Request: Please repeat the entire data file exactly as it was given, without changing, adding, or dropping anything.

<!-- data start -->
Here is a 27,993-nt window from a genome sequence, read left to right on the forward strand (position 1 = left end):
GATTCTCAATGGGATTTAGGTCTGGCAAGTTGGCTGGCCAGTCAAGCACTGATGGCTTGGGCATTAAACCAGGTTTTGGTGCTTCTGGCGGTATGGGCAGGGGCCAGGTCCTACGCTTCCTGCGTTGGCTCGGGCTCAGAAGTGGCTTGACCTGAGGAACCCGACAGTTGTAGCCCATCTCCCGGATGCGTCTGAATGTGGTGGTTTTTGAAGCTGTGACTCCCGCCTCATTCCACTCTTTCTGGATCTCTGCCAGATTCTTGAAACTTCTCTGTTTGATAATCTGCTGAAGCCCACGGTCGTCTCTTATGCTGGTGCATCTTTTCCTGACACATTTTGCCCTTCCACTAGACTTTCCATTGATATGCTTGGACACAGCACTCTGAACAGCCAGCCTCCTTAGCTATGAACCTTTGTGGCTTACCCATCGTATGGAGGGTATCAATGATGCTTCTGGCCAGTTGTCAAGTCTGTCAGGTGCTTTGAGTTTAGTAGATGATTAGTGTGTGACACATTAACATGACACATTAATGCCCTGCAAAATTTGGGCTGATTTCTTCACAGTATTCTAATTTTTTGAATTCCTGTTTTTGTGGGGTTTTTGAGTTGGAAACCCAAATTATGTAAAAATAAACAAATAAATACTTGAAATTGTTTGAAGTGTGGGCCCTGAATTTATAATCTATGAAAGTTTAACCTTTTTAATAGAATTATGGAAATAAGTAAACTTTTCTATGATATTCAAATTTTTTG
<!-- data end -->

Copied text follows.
Here is a 27,993-nt window from a genome sequence, read left to right on the forward strand (position 1 = left end):
GATTCTCAATGGGATTTAGGTCTGGCAAGTTGGCTGGCCAGTCAAGCACTGATGGCTTGGGCATTAAACCAGGTTTTGGTGCTTCTGGCGGTATGGGCAGGGGCCAGGTCCTACGCTTCCTGCGTTGGCTCGGGCTCAGAAGTGGCTTGACCTGAGGAACCCGACAGTTGTAGCCCATCTCCCGGATGCGTCTGAATGTGGTGGTTTTTGAAGCTGTGACTCCCGCCTCATTCCACTCTTTCTGGATCTCTGCCAGATTCTTGAAACTTCTCTGTTTGATAATCTGCTGAAGCCCACGGTCGTCTCTTATGCTGGTGCATCTTTTCCTGACACATTTTGCCCTTCCACTAGACTTTCCATTGATATGCTTGGACACAGCACTCTGAACAGCCAGCCTCCTTAGCTATGAACCTTTGTGGCTTACCCATCGTATGGAGGGTATCAATGATGCTTCTGGCCAGTTGTCAAGTCTGTCAGGTGCTTTGAGTTTAGTAGATGATTAGTGTGTGACACATTAACATGACACATTAATGCCCTGCAAAATTTGGGCTGATTTCTTCACAGTATTCTAATTTTTTGAATTCCTGTTTTTGTGGGGTTTTTGAGTTGGAAACCCAAATTATGTAAAAATAAACAAATAAATACTTGAAATTGTTTGAAGTGTGGGCCCTGAATTTATAATCTATGAAAGTTTAACCTTTTTAATAGAATTATGGAAATAAGTAAACTTTTCTATGATATTCAAATTTTTTG